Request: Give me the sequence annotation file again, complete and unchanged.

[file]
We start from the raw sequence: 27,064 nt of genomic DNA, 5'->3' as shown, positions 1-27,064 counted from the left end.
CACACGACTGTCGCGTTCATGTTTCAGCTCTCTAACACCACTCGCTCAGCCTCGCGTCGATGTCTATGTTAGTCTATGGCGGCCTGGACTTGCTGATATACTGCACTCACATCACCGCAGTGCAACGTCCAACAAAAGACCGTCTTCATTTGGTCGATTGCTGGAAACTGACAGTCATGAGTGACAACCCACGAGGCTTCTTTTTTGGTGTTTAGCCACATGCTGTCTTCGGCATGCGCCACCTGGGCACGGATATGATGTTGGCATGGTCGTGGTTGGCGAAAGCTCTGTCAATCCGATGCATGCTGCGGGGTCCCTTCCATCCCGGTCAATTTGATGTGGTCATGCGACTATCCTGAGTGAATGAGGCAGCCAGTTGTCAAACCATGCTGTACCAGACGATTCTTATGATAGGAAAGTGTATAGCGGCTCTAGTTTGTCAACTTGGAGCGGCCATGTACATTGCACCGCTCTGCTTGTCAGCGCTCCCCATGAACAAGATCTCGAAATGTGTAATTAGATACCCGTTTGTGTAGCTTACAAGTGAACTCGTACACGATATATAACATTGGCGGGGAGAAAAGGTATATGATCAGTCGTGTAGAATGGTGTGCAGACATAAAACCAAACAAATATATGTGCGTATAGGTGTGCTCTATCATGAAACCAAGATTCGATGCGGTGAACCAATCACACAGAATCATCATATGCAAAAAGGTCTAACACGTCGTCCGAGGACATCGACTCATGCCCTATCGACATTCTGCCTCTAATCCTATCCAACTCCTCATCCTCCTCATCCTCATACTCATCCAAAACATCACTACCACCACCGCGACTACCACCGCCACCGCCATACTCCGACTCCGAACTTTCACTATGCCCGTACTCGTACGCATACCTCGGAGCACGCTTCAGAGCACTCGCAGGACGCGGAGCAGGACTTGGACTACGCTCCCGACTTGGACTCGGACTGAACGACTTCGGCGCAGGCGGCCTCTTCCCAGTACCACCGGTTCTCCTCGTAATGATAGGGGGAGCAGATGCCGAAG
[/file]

We start from the raw sequence: 27,064 nt of genomic DNA, 5'->3' as shown, positions 1-27,064 counted from the left end.
CACACGACTGTCGCGTTCATGTTTCAGCTCTCTAACACCACTCGCTCAGCCTCGCGTCGATGTCTATGTTAGTCTATGGCGGCCTGGACTTGCTGATATACTGCACTCACATCACCGCAGTGCAACGTCCAACAAAAGACCGTCTTCATTTGGTCGATTGCTGGAAACTGACAGTCATGAGTGACAACCCACGAGGCTTCTTTTTTGGTGTTTAGCCACATGCTGTCTTCGGCATGCGCCACCTGGGCACGGATATGATGTTGGCATGGTCGTGGTTGGCGAAAGCTCTGTCAATCCGATGCATGCTGCGGGGTCCCTTCCATCCCGGTCAATTTGATGTGGTCATGCGACTATCCTGAGTGAATGAGGCAGCCAGTTGTCAAACCATGCTGTACCAGACGATTCTTATGATAGGAAAGTGTATAGCGGCTCTAGTTTGTCAACTTGGAGCGGCCATGTACATTGCACCGCTCTGCTTGTCAGCGCTCCCCATGAACAAGATCTCGAAATGTGTAATTAGATACCCGTTTGTGTAGCTTACAAGTGAACTCGTACACGATATATAACATTGGCGGGGAGAAAAGGTATATGATCAGTCGTGTAGAATGGTGTGCAGACATAAAACCAAACAAATATATGTGCGTATAGGTGTGCTCTATCATGAAACCAAGATTCGATGCGGTGAACCAATCACACAGAATCATCATATGCAAAAAGGTCTAACACGTCGTCCGAGGACATCGACTCATGCCCTATCGACATTCTGCCTCTAATCCTATCCAACTCCTCATCCTCCTCATCCTCATACTCATCCAAAACATCACTACCACCACCGCGACTACCACCGCCACCGCCATACTCCGACTCCGAACTTTCACTATGCCCGTACTCGTACGCATACCTCGGAGCACGCTTCAGAGCACTCGCAGGACGCGGAGCAGGACTTGGACTACGCTCCCGACTTGGACTCGGACTGAACGACTTCGGCGCAGGCGGCCTCTTCCCAGTACCACCGGTTCTCCTCGTAATGATAGGGGGAGCAGATGCCGAAG